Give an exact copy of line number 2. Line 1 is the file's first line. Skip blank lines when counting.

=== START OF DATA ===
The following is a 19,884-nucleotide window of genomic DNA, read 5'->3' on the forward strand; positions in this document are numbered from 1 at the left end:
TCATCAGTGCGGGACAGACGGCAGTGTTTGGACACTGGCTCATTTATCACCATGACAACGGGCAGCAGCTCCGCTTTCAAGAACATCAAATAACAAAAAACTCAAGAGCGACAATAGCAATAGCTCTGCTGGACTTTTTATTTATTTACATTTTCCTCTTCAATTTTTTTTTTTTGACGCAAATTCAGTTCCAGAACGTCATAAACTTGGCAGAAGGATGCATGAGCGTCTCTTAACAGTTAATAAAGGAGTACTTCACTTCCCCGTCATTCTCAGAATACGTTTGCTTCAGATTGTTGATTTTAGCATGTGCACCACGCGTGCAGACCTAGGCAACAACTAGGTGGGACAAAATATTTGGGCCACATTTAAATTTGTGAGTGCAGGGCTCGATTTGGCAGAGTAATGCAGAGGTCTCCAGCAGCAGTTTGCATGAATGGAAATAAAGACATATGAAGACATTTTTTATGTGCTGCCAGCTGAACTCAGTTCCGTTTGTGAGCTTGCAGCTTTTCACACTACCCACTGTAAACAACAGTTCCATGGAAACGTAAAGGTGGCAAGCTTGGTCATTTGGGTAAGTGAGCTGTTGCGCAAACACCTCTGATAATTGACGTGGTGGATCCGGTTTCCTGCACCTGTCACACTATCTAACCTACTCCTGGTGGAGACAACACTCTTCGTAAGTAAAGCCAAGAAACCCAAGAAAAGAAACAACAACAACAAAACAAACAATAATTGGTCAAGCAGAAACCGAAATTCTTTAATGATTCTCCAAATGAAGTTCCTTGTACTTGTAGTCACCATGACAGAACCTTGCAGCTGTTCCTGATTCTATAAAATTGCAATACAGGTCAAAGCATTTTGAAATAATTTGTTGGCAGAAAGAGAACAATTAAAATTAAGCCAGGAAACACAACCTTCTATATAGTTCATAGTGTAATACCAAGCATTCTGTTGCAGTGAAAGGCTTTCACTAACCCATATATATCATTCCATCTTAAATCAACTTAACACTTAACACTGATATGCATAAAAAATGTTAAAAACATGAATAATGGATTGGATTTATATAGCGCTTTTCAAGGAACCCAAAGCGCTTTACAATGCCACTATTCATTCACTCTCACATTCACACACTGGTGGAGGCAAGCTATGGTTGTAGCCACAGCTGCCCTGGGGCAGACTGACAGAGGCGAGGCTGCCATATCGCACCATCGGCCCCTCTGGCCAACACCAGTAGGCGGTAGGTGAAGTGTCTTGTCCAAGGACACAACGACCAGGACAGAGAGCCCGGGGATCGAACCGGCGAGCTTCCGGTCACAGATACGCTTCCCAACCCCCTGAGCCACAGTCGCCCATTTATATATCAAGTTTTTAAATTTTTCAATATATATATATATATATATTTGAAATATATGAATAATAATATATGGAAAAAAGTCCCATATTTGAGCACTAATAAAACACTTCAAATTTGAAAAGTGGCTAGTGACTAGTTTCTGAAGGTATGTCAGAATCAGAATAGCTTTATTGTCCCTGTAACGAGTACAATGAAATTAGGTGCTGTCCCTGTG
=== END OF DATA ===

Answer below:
TCATCAGTGCGGGACAGACGGCAGTGTTTGGACACTGGCTCATTTATCACCATGACAACGGGCAGCAGCTCCGCTTTCAAGAACATCAAATAACAAAAAACTCAAGAGCGACAATAGCAATAGCTCTGCTGGACTTTTTATTTATTTACATTTTCCTCTTCAATTTTTTTTTTTTGACGCAAATTCAGTTCCAGAACGTCATAAACTTGGCAGAAGGATGCATGAGCGTCTCTTAACAGTTAATAAAGGAGTACTTCACTTCCCCGTCATTCTCAGAATACGTTTGCTTCAGATTGTTGATTTTAGCATGTGCACCACGCGTGCAGACCTAGGCAACAACTAGGTGGGACAAAATATTTGGGCCACATTTAAATTTGTGAGTGCAGGGCTCGATTTGGCAGAGTAATGCAGAGGTCTCCAGCAGCAGTTTGCATGAATGGAAATAAAGACATATGAAGACATTTTTTATGTGCTGCCAGCTGAACTCAGTTCCGTTTGTGAGCTTGCAGCTTTTCACACTACCCACTGTAAACAACAGTTCCATGGAAACGTAAAGGTGGCAAGCTTGGTCATTTGGGTAAGTGAGCTGTTGCGCAAACACCTCTGATAATTGACGTGGTGGATCCGGTTTCCTGCACCTGTCACACTATCTAACCTACTCCTGGTGGAGACAACACTCTTCGTAAGTAAAGCCAAGAAACCCAAGAAAAGAAACAACAACAACAAAACAAACAATAATTGGTCAAGCAGAAACCGAAATTCTTTAATGATTCTCCAAATGAAGTTCCTTGTACTTGTAGTCACCATGACAGAACCTTGCAGCTGTTCCTGATTCTATAAAATTGCAATACAGGTCAAAGCATTTTGAAATAATTTGTTGGCAGAAAGAGAACAATTAAAATTAAGCCAGGAAACACAACCTTCTATATAGTTCATAGTGTAATACCAAGCATTCTGTTGCAGTGAAAGGCTTTCACTAACCCATATATATCATTCCATCTTAAATCAACTTAACACTTAACACTGATATGCATAAAAAATGTTAAAAACATGAATAATGGATTGGATTTATATAGCGCTTTTCAAGGAACCCAAAGCGCTTTACAATGCCACTATTCATTCACTCTCACATTCACACACTGGTGGAGGCAAGCTATGGTTGTAGCCACAGCTGCCCTGGGGCAGACTGACAGAGGCGAGGCTGCCATATCGCACCATCGGCCCCTCTGGCCAACACCAGTAGGCGGTAGGTGAAGTGTCTTGTCCAAGGACACAACGACCAGGACAGAGAGCCCGGGGATCGAACCGGCGAGCTTCCGGTCACAGATACGCTTCCCAACCCCCTGAGCCACAGTCGCCCATTTATATATCAAGTTTTTAAATTTTTCAATATATATATATATATATATTTGAAATATATGAATAATAATATATGGAAAAAAGTCCCATATTTGAGCACTAATAAAACACTTCAAATTTGAAAAGTGGCTAGTGACTAGTTTCTGAAGGTATGTCAGAATCAGAATAGCTTTATTGTCCCTGTAACGAGTACAATGAAATTAGGTGCTGTCCCTGTG